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Blackwelders prepare for the Fair

By Katie Erdman

When you walk through the 4-H Buildings at the Stevens County Fair you may notice that some project areas have a lot of competition while others have just a few entries. Despite the fact that in some categories the entries may be fewer, the quality is almost always very good. This is especially evident in the dairy exhibits that are typically low in numbers but high in quality.

A good part of the quality in the dairy category comes through the hard work of Brett, Katelyn and Kent Blackwelder. The three children of Mark and Amy Blackwelder, of rural Chokio, have worked hard each year to exhibit and show the very best dairy animals and, at the same time, learn all they can about the project.

Entering animals at the county fair started in 1999 when Brett, now 20, had finished 5th grade and his sister Katelyn, now 17, had finished 3rd grade. Brett showed his first dairy calf and the results were very good. In fact, he stated that they still have that first cow he brought to the fair. At the same time, Katelyn was in Cloverbuds and she exhibited dairy for the first time. That year there was only one other entry in the dairy project for older 4-Hers. Brett and the other 4-Her walked their animals around the show ring once and the judge awarded Brett Grand Champion and the Showmanship award went to his competitor.

The next year was Brett's first year to take dairy to the State Fair and he has gone every year since, other than one year when he didn't enter at the fair after breaking his arm the week before. The State Fair is where they have learned the most about their projects other than at home. Watching, listening to judges and comparing notes with other 4-Hers is a vital part of the learning process. This will be Brett's final year of competing in the 4-H Dairy and Beef Shows.

Katelyn is going to be a senior at Chokio-Alberta High School this year. She will continue to bring entries for the dairy and beef shows. At the beef show, the Blackwelders show dairy steers while in the dairy show they show dairy heifers. The dairy steer is short-haired so a little different than other beef steers but many of the same techniques can be used.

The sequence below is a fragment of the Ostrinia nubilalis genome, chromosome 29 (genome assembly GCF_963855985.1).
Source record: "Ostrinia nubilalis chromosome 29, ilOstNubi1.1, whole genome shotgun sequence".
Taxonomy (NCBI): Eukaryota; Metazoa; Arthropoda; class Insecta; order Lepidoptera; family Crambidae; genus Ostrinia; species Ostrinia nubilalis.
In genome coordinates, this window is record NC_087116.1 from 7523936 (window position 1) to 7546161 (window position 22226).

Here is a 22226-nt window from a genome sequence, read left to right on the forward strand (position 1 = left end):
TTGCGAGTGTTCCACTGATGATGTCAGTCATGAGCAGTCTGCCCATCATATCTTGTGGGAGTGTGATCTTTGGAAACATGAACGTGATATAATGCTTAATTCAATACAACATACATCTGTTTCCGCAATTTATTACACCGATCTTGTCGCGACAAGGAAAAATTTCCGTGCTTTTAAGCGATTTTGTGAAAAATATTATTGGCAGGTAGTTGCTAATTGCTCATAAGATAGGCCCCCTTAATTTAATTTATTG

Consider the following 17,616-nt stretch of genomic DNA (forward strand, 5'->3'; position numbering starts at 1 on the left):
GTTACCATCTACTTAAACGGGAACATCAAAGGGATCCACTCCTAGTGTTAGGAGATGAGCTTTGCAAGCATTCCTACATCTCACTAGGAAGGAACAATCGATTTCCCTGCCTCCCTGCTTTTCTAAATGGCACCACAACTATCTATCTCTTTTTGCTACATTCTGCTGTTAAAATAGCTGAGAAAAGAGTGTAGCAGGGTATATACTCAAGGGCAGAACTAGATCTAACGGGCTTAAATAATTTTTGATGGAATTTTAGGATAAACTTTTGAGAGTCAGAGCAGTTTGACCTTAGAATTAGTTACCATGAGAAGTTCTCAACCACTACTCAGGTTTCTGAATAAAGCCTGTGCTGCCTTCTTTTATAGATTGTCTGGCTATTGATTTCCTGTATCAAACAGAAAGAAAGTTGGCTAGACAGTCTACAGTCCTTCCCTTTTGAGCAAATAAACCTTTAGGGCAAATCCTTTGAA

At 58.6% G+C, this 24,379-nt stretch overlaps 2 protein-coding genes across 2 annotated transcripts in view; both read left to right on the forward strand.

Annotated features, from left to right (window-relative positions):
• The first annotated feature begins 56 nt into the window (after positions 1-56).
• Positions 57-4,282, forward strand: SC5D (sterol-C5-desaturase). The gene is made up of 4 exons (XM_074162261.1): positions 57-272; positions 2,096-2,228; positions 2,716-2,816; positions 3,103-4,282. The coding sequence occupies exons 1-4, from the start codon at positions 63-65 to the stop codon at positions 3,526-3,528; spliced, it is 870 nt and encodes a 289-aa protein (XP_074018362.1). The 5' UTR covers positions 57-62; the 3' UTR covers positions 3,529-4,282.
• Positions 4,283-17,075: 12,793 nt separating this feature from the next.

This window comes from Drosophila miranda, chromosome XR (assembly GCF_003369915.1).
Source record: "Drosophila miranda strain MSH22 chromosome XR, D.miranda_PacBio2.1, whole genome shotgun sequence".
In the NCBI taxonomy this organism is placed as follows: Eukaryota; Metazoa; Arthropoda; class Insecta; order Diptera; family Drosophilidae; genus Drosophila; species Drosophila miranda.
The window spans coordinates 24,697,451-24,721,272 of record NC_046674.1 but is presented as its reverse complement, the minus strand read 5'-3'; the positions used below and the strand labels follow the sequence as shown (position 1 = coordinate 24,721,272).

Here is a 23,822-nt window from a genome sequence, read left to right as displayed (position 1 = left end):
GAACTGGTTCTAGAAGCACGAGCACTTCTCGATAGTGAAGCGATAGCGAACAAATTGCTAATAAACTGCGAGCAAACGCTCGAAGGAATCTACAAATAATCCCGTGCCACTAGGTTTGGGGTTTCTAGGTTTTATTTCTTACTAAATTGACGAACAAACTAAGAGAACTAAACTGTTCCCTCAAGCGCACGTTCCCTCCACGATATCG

Katelyn has also been fortunate to make a State Fair trip every year since 6th grade with her dairy projects. She added that this level is very competitive and the best she has done there is to be picked in the top one third of her class and ranked 8th out of 40. She has also had some success in the dairy interview process.

Kent is going into the 8th grade and has been entering dairy animals since 1st grade when he was a Cloverbud. He was able to actually compete in 3rd grade and has had good success. He also had to wait until 6th grade to enter at the State Fair but learned a lot while watching his older siblings.

Kent has had some success at the state level in high net merit with his animals. This is a system that accumulates points toward an animal based on their ancestry. Each animal has a genetic value and by tracing the parents and grandparents of an animal you arrive at its net merit.

Brett was named to the top one-third in his class at the State Fair and called back for net merit. This is just one more way for a 4-Her to advance their entry but is also a valuable learning tool in the process.

The county and state fairs may be the culmination of weeks of work for the 4-Hers but the learning process goes on all year long. The Blackwelder children have learned a lot from their parents but also from a nutritionist who visits the farm and bull stud representative who stops in. In fact, the nutritionist advised them when picking out animals to take to the fair.

The Blackwelders also rely on the advise of Roger Gausman and Ted Gramm from Hancock Co-op for the right rations when it comes to feed. Once selected, the animals are kept separate from the herd and fed the special ration until fair time. They are familiarized with leading in a show ring, being around people and washed regularly, as will be the case at the fair.

The Blackwelders also share their knowledge with other 4-Hers. A good friend, Erika Ritter, has been showing with them since she was in fifth grade and in recent years, their cousins from Benson have been trying their hand with the dairy project.

Learning, exhibiting and sharing are all part of the 4-H process. There may be meetings, parties and other competitions throughout the year, but the fair is really what it is all about, especially when it comes to exhibiting livestock. For Brett, Katelyn and Kent Blackwelder it is also a time to socialize, meet new people and take a step further with the animals they work so hard on before bringing them to the fair.